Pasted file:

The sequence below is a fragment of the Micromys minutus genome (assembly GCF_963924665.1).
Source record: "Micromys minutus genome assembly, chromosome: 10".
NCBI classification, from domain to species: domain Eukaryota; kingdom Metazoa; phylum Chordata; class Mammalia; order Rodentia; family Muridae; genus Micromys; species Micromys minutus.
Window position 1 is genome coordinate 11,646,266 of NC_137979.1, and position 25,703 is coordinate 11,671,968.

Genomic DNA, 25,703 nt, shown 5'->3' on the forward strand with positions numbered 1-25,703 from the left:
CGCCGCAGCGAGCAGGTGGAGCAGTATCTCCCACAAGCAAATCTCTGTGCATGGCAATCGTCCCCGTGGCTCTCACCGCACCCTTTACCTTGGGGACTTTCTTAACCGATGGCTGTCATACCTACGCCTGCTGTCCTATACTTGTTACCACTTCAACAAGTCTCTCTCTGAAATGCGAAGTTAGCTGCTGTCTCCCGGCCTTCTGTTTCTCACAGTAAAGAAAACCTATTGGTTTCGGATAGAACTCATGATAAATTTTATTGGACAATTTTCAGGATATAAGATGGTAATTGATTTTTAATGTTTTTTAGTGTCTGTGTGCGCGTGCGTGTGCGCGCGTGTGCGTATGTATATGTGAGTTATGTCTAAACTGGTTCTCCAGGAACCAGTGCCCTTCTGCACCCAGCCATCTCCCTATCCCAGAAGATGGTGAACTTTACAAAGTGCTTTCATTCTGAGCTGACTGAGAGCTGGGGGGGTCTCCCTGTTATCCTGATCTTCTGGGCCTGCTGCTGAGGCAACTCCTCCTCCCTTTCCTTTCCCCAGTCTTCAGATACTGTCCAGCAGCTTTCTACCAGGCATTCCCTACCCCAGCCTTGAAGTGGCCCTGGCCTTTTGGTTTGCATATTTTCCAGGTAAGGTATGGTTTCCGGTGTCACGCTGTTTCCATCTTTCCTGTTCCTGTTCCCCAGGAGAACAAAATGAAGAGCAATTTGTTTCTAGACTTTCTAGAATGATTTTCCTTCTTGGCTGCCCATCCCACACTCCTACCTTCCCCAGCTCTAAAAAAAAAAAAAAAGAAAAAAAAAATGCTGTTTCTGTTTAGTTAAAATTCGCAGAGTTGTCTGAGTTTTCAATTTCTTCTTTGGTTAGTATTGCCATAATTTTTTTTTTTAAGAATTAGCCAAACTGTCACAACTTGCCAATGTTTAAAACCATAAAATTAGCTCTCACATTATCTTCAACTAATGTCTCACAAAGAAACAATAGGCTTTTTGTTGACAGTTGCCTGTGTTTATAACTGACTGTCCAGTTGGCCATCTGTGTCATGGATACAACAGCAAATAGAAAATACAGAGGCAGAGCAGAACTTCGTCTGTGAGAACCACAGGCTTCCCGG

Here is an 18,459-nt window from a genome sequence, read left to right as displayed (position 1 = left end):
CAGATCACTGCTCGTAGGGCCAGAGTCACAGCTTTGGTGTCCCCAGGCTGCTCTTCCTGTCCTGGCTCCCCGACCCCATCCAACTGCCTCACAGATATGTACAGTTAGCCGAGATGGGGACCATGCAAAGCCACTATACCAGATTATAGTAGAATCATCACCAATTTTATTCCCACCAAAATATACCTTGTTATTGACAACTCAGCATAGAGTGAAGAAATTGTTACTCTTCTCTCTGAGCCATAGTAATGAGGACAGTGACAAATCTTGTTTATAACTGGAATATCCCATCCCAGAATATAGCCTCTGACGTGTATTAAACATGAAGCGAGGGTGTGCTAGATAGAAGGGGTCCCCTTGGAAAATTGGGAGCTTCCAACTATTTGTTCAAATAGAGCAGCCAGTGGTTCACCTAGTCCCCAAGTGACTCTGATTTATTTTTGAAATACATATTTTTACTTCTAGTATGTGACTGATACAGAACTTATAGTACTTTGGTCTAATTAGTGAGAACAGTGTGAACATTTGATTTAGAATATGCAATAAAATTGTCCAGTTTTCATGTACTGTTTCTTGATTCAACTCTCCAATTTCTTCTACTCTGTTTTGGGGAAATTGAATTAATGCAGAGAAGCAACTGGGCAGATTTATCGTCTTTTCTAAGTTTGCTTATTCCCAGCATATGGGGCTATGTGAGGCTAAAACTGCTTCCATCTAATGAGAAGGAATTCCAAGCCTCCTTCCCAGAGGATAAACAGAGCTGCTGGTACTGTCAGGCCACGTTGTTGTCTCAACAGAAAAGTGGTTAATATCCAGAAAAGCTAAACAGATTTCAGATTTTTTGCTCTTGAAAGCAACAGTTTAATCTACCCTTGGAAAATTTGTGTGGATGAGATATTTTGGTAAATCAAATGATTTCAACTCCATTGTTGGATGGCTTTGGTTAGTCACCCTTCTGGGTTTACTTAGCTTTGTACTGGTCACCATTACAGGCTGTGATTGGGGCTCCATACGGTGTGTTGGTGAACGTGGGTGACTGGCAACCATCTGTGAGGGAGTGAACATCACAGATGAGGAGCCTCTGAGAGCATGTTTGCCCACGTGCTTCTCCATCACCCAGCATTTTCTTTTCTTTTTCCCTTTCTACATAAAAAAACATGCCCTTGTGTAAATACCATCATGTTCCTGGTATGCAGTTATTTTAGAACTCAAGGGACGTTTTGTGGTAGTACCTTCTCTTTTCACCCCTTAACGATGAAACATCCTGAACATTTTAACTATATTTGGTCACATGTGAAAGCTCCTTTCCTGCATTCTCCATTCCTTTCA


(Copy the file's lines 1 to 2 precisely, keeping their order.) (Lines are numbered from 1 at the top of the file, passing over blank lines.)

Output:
The sequence below is a fragment of the Micromys minutus genome (assembly GCF_963924665.1).
Source record: "Micromys minutus genome assembly, chromosome: 10".